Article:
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Food System Resilience

2nd Term
Environmental Health and Engineering
Academic Year
2024 - 2025
Instruction Method
Asynchronous Online
Auditors Allowed
Yes, with instructor consent
Available to Undergraduate
Grading Restriction
Letter Grade or Pass/Fail
Course Instructor(s)
Contact Name
Frequency Schedule
Every Year
Natural and human-made crises challenge food systems, particularly when co-occurring. Even without crises linked with climate change, pandemic, price rises, supply chain disruptions, etc., our food systems have long failed to provide healthy, safe, sufficient, and culturally acceptable food to all.
Provides an overview of how acute and chronic disasters affect food systems, describes actions to support food security, and discusses public health roles. Shares stories and insights from guest speakers at the cutting edge of policy, practice, and research, from community to global scale. Explores concepts of food systems, resilience, preparedness, and equity. Reviews strengths, limitations, and unintended consequences of responses. Discusses how systemic factors (e.g., poverty, racism, and unsustainable food systems) affect outcomes. Challenges students to explore diverse perspectives and constraints, build on assets, and envision responses for emergency needs and longer-term systemic change.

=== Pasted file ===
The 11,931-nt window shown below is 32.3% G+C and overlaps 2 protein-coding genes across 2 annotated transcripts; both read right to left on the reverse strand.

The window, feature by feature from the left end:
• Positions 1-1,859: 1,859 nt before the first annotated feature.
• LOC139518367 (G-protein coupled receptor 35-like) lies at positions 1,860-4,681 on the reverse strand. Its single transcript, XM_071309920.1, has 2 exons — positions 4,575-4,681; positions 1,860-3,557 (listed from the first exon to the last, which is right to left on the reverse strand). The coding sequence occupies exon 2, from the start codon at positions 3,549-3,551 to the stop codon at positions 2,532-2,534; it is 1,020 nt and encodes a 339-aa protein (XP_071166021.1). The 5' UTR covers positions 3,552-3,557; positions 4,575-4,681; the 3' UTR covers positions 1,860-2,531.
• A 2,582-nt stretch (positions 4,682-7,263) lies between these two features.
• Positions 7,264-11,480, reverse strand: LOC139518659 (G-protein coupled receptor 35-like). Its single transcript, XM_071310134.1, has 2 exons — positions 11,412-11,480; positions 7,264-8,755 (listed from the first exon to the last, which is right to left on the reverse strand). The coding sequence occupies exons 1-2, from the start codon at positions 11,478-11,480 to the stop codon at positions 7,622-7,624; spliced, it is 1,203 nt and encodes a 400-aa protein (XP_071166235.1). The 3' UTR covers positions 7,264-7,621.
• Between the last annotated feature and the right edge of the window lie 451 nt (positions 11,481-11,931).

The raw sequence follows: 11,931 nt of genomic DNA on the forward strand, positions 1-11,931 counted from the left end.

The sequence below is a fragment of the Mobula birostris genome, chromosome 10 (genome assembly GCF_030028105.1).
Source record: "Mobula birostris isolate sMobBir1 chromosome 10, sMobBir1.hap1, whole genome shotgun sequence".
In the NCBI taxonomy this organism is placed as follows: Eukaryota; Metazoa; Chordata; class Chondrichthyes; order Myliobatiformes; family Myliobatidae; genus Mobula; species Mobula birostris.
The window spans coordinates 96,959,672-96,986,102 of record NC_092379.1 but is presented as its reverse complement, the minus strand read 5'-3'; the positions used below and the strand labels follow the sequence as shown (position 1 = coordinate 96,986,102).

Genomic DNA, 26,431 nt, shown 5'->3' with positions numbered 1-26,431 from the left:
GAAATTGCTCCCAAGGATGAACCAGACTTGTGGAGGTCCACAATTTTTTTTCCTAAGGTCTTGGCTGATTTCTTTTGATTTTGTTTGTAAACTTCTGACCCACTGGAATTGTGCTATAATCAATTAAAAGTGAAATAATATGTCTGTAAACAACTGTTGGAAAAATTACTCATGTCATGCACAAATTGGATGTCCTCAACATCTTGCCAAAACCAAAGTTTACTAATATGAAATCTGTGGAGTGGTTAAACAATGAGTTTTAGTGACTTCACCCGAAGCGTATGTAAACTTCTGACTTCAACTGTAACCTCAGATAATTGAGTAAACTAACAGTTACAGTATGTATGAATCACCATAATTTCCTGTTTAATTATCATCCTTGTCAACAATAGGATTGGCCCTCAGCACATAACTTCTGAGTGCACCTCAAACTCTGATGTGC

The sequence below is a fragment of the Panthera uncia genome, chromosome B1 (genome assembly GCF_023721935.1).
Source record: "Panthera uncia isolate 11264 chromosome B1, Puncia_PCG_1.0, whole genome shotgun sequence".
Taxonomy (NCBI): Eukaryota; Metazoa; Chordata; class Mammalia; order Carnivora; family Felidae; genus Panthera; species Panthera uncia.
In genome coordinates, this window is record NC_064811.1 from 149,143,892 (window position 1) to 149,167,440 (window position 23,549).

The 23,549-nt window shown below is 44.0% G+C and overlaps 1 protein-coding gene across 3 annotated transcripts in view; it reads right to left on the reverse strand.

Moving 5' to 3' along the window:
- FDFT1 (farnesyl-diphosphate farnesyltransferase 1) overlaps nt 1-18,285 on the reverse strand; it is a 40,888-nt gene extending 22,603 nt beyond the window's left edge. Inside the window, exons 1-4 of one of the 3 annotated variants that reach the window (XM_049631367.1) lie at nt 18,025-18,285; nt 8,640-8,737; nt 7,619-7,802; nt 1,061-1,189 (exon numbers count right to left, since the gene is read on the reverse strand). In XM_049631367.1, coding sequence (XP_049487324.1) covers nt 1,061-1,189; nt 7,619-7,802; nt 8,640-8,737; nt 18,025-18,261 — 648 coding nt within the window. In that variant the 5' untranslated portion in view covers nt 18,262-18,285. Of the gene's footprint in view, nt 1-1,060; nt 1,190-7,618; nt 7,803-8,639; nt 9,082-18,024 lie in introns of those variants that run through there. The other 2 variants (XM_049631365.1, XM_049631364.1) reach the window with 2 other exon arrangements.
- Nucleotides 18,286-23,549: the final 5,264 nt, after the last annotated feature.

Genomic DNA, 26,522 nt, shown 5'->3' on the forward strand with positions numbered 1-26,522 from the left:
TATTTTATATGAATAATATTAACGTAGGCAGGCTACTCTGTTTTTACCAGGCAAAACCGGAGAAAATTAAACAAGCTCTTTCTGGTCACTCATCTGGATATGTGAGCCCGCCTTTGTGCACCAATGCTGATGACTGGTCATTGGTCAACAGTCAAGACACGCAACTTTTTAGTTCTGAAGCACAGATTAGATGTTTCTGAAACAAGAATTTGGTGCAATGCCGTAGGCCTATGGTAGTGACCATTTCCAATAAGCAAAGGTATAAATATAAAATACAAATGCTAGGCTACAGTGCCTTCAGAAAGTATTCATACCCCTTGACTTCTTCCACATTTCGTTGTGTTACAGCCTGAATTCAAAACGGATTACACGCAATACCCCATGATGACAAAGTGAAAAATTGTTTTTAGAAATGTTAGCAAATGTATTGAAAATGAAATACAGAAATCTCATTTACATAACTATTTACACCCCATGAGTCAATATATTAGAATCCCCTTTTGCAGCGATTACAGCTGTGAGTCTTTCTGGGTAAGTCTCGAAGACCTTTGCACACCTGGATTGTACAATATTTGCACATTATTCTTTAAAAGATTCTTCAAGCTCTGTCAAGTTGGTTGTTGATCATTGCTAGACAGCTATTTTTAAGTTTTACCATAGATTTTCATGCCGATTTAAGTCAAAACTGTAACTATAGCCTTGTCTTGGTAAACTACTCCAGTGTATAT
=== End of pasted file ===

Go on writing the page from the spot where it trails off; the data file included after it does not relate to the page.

Learning Objectives
Upon successfully completing this course, students will be able to:
  1. Explain concepts of food system resilience, resilience attributes, food security and food systems
  2. Discuss at least two key vulnerabilities and two opportunities to strengthen resilience within each of the following: agriculture, food supply chains, consumer food security
  3. Apply course concepts to news media articles about current disaster situations
  4. Critique at least 3 food-related responses to a selected crisis, including identifying unidentified negative consequences
  5. Use a structured approach to identify a strategy to address food-related consequences of a selected disaster
  6. Discuss how politics and systemic factors (such as racism, immigration, poverty, gender roles, policy, media, food access, nutrition, food supply chains, food animal production, etc.) affect outcomes
Methods of Assessment
This course is evaluated as follows:
  • 60% Short written assignments (3 - each worth 20%)
  • 20% Knowledge Checks
  • 20% Participation